Tuesday, April 23, 2024
HistoryPoland

The return of the Katyn lie. How Russia is lying about the monstrous crime

Exhumation of Polish victims killed by the Soviets in Katyn Massacre (Source: Muzeum Katyńskie)

Stalin’s liability for the murder of Polish officers in Russia today is either distorted or denied. And yet the Katyn lie is no less dangerous to the truth about World War II than the Auschwitz lie.

Maciej Pieczyński

The most famous and radical Katyn denier is Yury Mukhin. A Stalinist, anti-Semite, and Great Russian chauvinist all in one. A metallurgical engineer by education. However, he gained fame as a historical journalist and promoter of historical revisionism. In his opinion, the Polish officers in Katyn were murdered by the Germans. He announced this thesis for the first time to his readers in 1995 in the book “Katyn crime novel”. In it he wrote: “Polish officers were killed in the Katyn forest by a German bullet in the back of the head. It’s rather unfair. A Soviet bullet – that would not be good either. Only a Polish bullet would be the highest form of justice”. This is proof that Muchin is a Stalinist in flesh and blood. In his opinion, Polish officers deserved to be killed at the hands of their countrymen because they had been taken prisoner. And this, in Stalinist standards, is treason…

Interestingly, although Muchin’s mission is to reassign the Katyn massacre to Germany, at the same time he writes and talks about Germans with much more sympathy than Poles. He calls the Third Reich “a very serious European bandit”, while he describes the Polish Second Republic as a contemptuous “European hooligan”. The Stalinist praises Hitler for his aggressive policy. Of course, towards Poland, not towards the Soviet Union. In Muchin’s opinion, “Danzig” (i.e., Gdańsk) is an eternal German city, so the Germans had the moral right to “defend their compatriots living there against the arbitrariness of Polish extremists and bureaucrats”.

Warsaw, in refusing to meet Hitler’s demands, in fact led to the outbreak of World War II: “Dumb and evil Polish politicians, in the name of their moronic ambitions, did not allow the creation of an anti-Nazi alliance, they caused World War II, in which the Polish population suffered the greatest losses in percentage”. According to Muchin, they have themselves to blame for the fact that the Germans then murdered their officers. And now, contrary to the facts, they are trying to accuse Moscow of this crime. Scandal! Moscow, according to Muchin, also has itself to blame. In 2005, this Stalinist made a pseudo-documentary entitled “Katyn vileness”. In it, he tried to prove that the order issued by Stalin to eliminate Polish officers was a fake, fabricated by Gorbachev. He compares the last leader of the USSR with Goebbels, for whom he, however, has more respect. Gorbachev, “by lying about the Soviet liability for Katyn”, allegedly blamed his own nation in order to break up the Warsaw Pact.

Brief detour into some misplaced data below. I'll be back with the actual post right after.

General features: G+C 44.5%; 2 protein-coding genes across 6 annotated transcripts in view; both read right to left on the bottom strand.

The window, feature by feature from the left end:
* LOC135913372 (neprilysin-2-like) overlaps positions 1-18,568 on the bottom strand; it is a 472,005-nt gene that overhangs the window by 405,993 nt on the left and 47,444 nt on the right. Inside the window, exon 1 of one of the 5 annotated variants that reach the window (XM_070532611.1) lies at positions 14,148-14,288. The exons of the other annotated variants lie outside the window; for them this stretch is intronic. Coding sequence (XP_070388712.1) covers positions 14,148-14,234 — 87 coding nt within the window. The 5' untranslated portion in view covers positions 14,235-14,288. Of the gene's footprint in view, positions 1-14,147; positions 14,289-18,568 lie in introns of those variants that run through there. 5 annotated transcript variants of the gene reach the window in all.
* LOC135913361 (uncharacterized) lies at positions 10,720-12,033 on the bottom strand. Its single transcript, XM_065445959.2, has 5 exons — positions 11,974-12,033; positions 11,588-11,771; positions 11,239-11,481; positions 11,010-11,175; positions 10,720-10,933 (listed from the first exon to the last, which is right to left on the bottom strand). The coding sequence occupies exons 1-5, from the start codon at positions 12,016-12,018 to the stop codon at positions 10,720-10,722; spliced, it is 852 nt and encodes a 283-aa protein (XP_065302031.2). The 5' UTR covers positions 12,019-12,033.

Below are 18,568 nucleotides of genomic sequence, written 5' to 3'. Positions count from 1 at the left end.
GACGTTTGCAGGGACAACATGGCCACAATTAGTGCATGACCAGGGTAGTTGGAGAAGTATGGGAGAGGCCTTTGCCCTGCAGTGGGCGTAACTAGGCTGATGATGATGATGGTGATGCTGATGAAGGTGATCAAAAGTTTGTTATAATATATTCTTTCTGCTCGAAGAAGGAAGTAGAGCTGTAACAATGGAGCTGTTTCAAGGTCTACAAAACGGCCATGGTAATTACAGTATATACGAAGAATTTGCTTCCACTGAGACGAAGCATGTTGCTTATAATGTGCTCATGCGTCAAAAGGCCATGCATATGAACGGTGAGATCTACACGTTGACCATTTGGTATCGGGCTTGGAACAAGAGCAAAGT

Muchin himself is a caricature of the most radical, pro-stalinist sympathies of the Russians, longing for the years of geopolitical splendor of the Soviet empire. His views in the mid-nineties, on the wave of Yeltsin’s Occidentalism, perceived as extreme and marginal, are now gaining more and more supporters.

Laziness of the NKVD

Katyn deniers are also treated seriously by the state media. “In an interview with the RIA Novosti agency, Vladislavas Švedas quoted a whole series of facts, which, as he argues, testify to the fact that Katyn was the work of the Nazis, and not the Stalinist leadership of the NKVD” – one can read on the agency’s website, in an article published in March 2020. Vladislavas Švedas is a historical journalist, political scientist and politician, a prominent activist of Vladimir Zhirinovsky’s Liberal Democratic Party of Russia. In an interview with a government agency, he argued that after the defeat at Stalingrad, the “Nazis” realized that military power alone was not enough for them to defeat the USSR. Therefore, they decided to break the unity of the anti-Nazi coalition by means of provocation. That is – accusing Moscow of the crimes they committed.

He included his ahistorical theses in a book published in 2007, entitled “The Mystery of Katyn”. Three years later, the second edition, entitled “Katyn. The Contemporary History of the Problem”. The author explained the revised edition appeared due to “great interest of the readers”, but also the need to react to current events. Švedas criticized the policy of the Kremlin, which, after the Smolensk catastrophe, made a few gestures towards Poland, unequivocally emphasizing Stalin’s liability for the crime. “Contemporary anti-Stalinists are successfully using Stalin’s methods of suppressing dissent”, Švedas wrote.